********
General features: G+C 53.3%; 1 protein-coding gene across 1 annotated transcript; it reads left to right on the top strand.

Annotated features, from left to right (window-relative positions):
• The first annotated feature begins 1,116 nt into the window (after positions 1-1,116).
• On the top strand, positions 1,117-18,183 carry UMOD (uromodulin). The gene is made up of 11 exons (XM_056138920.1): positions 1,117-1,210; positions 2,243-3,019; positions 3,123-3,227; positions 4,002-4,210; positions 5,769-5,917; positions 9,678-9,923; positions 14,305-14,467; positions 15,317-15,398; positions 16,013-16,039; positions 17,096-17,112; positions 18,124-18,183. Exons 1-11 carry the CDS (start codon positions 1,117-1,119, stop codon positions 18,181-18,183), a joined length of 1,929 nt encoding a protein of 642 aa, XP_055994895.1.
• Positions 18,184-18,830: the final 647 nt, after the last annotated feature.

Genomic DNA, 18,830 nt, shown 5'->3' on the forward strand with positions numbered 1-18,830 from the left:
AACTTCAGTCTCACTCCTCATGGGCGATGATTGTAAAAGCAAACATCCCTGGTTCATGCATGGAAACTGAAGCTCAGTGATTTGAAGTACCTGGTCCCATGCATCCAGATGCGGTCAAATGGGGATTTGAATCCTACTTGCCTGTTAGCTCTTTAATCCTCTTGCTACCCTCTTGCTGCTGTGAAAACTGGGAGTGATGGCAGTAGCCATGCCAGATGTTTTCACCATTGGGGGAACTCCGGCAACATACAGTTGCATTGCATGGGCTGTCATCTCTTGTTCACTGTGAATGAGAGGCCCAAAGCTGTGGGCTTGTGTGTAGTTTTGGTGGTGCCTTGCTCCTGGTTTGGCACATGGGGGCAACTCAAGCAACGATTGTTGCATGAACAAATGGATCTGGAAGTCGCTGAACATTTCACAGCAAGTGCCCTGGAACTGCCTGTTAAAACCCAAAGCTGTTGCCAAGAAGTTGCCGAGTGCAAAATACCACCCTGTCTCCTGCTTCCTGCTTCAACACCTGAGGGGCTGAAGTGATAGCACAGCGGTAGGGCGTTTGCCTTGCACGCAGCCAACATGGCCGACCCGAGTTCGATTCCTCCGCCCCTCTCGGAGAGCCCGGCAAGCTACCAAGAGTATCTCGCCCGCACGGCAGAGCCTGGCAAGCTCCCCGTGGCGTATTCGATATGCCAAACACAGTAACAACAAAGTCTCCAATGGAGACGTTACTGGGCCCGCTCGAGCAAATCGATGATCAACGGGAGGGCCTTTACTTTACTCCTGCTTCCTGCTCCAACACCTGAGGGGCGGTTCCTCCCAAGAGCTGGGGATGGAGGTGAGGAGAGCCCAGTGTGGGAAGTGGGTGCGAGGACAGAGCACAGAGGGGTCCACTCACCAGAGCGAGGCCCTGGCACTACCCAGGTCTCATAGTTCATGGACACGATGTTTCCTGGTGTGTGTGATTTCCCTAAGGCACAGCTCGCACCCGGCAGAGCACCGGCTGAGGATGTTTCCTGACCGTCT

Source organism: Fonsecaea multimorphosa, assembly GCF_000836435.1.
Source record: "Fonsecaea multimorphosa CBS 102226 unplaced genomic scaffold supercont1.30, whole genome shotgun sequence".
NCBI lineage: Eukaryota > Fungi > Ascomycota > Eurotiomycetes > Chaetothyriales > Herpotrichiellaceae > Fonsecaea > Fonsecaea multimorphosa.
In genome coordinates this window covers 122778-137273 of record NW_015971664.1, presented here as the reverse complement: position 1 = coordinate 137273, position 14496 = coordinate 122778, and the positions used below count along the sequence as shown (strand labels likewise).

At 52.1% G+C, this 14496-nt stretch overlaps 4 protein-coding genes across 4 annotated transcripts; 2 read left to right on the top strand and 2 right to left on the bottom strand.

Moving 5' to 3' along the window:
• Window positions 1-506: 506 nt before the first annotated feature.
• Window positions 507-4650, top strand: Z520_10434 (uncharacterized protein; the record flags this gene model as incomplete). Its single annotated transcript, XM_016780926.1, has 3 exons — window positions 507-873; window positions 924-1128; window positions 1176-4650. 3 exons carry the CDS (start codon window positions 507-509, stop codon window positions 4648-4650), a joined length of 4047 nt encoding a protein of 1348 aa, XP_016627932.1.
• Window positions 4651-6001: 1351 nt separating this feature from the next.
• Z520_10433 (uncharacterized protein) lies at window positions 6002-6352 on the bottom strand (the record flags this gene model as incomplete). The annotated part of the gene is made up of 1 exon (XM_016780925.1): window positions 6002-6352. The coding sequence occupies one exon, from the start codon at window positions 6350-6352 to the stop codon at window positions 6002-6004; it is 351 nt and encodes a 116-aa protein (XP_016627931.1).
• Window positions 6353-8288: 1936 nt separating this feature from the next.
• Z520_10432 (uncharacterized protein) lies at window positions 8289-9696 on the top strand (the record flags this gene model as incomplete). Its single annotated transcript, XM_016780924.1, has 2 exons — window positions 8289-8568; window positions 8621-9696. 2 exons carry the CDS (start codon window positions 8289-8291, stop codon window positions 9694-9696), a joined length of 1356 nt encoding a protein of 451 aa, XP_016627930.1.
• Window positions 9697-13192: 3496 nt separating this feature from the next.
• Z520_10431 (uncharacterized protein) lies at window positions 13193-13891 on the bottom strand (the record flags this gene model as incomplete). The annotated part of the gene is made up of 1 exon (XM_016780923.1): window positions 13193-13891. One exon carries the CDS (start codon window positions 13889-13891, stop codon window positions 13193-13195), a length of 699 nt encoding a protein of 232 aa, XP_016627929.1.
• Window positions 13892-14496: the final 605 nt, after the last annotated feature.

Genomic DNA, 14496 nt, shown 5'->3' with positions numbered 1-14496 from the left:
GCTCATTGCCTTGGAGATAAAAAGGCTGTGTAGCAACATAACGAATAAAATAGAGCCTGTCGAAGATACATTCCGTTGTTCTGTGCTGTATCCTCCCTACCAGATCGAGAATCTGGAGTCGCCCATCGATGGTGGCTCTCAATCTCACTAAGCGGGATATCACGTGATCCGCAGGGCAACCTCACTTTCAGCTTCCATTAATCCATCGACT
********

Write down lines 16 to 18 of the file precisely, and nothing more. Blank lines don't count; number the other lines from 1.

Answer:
• Window positions 4651-6001: 1351 nt separating this feature from the next.
• Z520_10433 (uncharacterized protein) lies at window positions 6002-6352 on the bottom strand (the record flags this gene model as incomplete). The annotated part of the gene is made up of 1 exon (XM_016780925.1): window positions 6002-6352. The coding sequence occupies one exon, from the start codon at window positions 6350-6352 to the stop codon at window positions 6002-6004; it is 351 nt and encodes a 116-aa protein (XP_016627931.1).
• Window positions 6353-8288: 1936 nt separating this feature from the next.